Most people in the U.S. assume that laws – as written – do not put forward different requirements for men and women. But that assumption is wrong – and one of the laws that has different provisions for men and women is about to undergo scrutiny by the Supreme Court when Flores-Villar v. United States is heard on November 10.
Inheriting your citizenship
The issue is citizenship. While the general principle – children of U.S. citizens have U.S. citizenship – is accepted, this principle is limited in certain circumstances. For a child born outside the U.S. to parents who are not married, U.S. citizenship is not automatically granted. In the face of the large number of people who would like to enter the U.S. legally, the law includes some other provisions. One of them is a residency requirement. In order to pass along citizenship to a child, the parent who is a U.S. citizen must have had a certain period of residency in the USA after the age of 14.
Women (mothers) can pass their U.S. citizenship to their child if they lived in the USA for at least 1 year since they turned 14.
For men (fathers), the requirement is 5 years.
Biological differences and logical impossibilities
Not all of the arguments supporting the law make sense to me. While it may be true that U.S. military men tend to have sex with local women while posted overseas, and that some local women may claim that a child was fathered by a U.S. citizen when, in fact, the child’s paternity isn’t known – the extended U.S. residency requirement won’t resolve the problem. (A requirement for DNA testing would be more relevant.)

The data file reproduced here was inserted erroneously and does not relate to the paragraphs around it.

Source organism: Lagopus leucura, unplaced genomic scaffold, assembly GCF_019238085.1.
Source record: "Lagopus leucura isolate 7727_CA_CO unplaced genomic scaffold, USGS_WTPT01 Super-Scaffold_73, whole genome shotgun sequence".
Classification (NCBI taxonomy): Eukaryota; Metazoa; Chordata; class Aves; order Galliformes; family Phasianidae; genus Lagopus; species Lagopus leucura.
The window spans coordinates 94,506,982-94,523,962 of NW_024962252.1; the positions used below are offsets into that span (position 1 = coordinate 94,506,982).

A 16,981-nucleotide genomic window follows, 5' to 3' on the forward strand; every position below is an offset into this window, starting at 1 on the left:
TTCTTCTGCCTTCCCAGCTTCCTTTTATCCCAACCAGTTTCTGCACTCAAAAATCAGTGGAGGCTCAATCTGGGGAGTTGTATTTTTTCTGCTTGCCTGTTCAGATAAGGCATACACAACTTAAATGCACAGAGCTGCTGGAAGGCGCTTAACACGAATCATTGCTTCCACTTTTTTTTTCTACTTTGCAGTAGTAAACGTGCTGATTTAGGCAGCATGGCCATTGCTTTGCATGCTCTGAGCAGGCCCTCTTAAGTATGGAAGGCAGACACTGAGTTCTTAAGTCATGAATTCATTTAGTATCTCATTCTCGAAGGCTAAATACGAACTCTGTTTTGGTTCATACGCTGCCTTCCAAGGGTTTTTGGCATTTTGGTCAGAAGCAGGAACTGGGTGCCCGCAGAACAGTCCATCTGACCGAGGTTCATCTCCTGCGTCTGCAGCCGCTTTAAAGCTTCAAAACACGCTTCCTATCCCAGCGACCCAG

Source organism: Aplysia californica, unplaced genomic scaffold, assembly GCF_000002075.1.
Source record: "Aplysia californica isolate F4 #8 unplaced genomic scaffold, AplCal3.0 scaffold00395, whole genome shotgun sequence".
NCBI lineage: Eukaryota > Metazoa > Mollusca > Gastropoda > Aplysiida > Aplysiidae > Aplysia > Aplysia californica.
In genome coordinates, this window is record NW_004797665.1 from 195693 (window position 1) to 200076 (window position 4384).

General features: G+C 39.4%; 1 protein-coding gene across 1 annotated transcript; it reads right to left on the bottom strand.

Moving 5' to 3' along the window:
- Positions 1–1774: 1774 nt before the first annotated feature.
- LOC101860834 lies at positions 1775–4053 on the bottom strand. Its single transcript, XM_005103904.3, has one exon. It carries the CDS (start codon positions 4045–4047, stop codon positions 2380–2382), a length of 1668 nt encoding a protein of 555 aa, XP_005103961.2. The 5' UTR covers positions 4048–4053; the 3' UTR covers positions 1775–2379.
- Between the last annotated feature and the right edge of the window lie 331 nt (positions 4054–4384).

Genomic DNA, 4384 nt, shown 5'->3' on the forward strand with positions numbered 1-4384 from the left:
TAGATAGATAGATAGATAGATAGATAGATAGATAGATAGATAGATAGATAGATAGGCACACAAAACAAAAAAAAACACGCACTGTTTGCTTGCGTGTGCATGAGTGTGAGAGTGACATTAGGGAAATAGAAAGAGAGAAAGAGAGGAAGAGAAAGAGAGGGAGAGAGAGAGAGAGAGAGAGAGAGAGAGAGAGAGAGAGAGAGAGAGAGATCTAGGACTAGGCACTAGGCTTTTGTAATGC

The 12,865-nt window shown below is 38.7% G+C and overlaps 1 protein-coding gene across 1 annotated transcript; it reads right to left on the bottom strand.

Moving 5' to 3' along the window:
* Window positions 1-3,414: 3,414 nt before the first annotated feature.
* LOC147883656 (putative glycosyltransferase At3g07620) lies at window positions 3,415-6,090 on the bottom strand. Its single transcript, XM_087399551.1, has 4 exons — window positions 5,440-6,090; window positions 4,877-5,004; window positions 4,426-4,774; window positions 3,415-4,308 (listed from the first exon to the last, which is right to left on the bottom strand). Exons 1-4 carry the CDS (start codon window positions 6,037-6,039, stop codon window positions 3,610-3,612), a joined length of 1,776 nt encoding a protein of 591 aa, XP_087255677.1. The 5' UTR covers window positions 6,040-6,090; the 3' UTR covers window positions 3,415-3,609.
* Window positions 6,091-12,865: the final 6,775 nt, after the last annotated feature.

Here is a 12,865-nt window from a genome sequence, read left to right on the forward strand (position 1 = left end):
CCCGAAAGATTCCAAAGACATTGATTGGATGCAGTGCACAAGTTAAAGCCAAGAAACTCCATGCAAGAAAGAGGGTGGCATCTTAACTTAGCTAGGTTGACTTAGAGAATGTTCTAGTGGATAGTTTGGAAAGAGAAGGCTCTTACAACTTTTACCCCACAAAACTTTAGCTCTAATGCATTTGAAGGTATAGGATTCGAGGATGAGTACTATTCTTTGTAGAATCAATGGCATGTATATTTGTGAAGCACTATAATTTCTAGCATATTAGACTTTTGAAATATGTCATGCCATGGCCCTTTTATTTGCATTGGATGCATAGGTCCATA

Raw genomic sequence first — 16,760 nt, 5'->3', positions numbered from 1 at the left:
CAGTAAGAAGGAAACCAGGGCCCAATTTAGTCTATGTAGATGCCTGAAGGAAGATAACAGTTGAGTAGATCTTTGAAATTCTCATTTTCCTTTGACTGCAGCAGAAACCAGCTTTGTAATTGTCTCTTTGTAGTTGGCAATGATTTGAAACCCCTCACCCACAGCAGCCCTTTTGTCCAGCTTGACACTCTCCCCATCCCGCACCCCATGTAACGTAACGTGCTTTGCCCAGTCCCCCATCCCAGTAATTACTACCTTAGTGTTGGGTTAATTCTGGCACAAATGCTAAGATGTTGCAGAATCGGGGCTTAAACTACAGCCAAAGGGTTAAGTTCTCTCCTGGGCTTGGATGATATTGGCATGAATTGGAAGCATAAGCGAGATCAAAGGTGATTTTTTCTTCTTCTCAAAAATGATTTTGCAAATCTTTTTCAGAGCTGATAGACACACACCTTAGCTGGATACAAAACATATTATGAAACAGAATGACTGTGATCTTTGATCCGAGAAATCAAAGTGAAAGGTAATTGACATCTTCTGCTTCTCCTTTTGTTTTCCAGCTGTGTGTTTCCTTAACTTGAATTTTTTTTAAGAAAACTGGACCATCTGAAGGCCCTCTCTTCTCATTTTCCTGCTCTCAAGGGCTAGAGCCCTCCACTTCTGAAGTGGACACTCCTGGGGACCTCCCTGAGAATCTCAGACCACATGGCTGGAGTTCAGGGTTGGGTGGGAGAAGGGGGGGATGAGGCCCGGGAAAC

In the case now coming before the Supreme Court, the father – as U.S. citizen – was 16 years old at the time his child was born. Although he had lived in the USA with his grandmother and father – both U.S. citizens – since he was 2 months old, it was logically impossible for him to have five years of residency until he reached the age of 19. While I’m certainly not in favor of teen fathers, they certainly deserve to have the same rights (and supports) as teen mothers.
Stereotypes begetting stereotypes
Society tends to see teen dads – all out of wedlock dads – as deadbeats who impregnate women, then leave them and their children behind. When we make laws grounded in that stereotype, the structure of the law will bring that image into reality. In this case, the teen dad, along with his family, is actively seeking to parent this child. The National Women’s Law Center wrote in their amicus brief:
If the stereotype that unmarried fathers are always absent and uninvolved were ever true, it is not true today. And that stereotype cannot justify treating fathers who have taken steps to establish a relationship with their children differently from mothers.
Not all gender-based stereotypes work against women. I was glad to see the Women’s Law Center standing for fathers’ rights in this case. I hope the Supreme Court does likewise.